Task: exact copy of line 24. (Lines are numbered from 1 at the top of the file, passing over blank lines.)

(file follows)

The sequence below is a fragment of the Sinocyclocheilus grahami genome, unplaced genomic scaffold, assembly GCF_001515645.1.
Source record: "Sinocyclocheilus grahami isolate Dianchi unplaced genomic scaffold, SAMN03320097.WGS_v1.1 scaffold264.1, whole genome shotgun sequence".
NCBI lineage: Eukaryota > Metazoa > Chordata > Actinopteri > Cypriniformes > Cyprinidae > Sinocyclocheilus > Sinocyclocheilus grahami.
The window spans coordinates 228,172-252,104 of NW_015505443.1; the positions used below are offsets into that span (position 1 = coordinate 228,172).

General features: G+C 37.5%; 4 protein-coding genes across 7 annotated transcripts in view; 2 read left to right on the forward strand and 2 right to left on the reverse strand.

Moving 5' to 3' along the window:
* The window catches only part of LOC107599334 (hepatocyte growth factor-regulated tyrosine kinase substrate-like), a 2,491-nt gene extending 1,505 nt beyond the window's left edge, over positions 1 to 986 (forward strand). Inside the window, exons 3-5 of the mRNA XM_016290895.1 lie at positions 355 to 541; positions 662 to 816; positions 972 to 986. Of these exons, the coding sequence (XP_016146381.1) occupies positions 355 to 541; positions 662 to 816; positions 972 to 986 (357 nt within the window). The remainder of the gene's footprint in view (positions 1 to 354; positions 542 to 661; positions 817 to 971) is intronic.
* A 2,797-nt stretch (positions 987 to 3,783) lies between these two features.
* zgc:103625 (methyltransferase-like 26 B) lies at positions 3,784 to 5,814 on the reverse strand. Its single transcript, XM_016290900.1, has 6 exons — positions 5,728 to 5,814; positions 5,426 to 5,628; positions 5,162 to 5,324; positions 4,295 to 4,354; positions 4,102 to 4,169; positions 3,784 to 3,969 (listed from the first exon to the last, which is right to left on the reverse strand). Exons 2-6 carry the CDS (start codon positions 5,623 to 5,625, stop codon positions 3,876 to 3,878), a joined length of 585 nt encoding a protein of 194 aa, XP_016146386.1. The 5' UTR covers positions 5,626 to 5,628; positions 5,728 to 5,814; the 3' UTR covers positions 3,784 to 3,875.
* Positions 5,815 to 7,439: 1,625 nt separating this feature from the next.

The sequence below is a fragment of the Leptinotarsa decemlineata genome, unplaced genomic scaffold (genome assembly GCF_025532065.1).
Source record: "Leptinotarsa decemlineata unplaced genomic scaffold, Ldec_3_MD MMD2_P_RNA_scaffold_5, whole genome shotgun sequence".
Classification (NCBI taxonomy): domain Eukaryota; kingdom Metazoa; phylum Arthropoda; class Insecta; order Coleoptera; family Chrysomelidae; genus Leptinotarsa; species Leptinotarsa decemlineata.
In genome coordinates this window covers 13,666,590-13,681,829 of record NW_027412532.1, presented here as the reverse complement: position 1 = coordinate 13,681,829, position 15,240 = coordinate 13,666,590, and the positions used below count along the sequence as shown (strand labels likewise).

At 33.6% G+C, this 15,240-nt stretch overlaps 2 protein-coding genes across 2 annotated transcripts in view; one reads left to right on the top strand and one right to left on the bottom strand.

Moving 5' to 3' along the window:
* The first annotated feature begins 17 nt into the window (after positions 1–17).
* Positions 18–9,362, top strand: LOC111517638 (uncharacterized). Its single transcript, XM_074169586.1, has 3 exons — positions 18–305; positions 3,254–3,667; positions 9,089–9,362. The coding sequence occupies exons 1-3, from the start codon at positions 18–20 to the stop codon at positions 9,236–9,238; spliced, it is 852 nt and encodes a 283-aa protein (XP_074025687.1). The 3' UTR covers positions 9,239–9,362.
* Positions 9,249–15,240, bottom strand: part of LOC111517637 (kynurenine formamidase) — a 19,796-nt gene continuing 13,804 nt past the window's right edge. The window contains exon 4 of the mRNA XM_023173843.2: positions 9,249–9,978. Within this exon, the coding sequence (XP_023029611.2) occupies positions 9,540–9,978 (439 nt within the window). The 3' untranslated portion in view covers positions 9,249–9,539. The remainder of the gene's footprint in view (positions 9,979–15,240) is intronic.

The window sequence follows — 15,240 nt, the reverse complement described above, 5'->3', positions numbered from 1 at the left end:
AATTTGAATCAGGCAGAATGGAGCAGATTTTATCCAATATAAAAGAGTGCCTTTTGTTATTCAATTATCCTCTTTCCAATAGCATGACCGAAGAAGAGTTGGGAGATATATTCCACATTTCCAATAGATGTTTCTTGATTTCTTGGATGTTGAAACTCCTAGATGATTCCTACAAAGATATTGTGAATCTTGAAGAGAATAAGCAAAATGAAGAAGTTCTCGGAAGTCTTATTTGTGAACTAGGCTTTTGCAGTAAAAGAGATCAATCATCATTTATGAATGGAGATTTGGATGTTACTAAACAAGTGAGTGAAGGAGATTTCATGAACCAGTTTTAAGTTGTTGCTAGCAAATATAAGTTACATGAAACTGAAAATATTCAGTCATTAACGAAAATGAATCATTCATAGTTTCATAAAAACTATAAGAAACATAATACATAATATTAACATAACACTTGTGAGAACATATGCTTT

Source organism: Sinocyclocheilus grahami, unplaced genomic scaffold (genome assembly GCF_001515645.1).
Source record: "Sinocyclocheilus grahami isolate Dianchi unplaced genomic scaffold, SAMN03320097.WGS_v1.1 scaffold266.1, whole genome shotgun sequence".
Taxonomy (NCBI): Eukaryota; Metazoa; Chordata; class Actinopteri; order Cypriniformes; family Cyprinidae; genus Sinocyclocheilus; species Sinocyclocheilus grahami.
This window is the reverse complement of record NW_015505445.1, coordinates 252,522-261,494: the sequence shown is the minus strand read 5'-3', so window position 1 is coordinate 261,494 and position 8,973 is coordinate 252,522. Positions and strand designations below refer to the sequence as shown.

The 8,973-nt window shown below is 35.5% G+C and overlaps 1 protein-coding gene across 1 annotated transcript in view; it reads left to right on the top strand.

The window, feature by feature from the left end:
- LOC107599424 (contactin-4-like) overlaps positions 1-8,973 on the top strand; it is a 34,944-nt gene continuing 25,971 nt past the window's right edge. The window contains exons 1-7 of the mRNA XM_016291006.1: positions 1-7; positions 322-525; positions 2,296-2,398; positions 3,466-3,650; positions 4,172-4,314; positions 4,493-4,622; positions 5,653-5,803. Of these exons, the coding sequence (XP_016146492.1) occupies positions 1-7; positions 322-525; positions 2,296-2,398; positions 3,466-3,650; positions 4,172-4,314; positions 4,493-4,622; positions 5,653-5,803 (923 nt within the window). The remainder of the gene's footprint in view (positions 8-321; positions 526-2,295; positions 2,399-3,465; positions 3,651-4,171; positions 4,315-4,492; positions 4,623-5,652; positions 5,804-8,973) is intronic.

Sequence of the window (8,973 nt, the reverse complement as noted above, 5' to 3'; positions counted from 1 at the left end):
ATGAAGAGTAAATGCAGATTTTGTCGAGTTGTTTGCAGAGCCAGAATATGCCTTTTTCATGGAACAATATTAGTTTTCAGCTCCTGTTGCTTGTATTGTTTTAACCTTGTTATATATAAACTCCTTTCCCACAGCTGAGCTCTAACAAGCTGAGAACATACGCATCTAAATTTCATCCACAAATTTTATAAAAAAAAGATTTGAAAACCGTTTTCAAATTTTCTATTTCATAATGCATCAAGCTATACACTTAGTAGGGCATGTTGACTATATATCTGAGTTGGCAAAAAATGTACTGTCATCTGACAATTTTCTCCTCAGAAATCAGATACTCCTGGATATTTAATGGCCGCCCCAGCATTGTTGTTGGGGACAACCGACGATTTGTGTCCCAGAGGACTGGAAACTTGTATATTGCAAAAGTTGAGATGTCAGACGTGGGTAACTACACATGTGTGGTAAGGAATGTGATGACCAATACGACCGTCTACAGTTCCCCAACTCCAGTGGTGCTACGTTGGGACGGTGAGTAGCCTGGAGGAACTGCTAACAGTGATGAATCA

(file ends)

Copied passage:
Taxonomy (NCBI): Eukaryota; Metazoa; Chordata; class Actinopteri; order Cypriniformes; family Cyprinidae; genus Sinocyclocheilus; species Sinocyclocheilus grahami.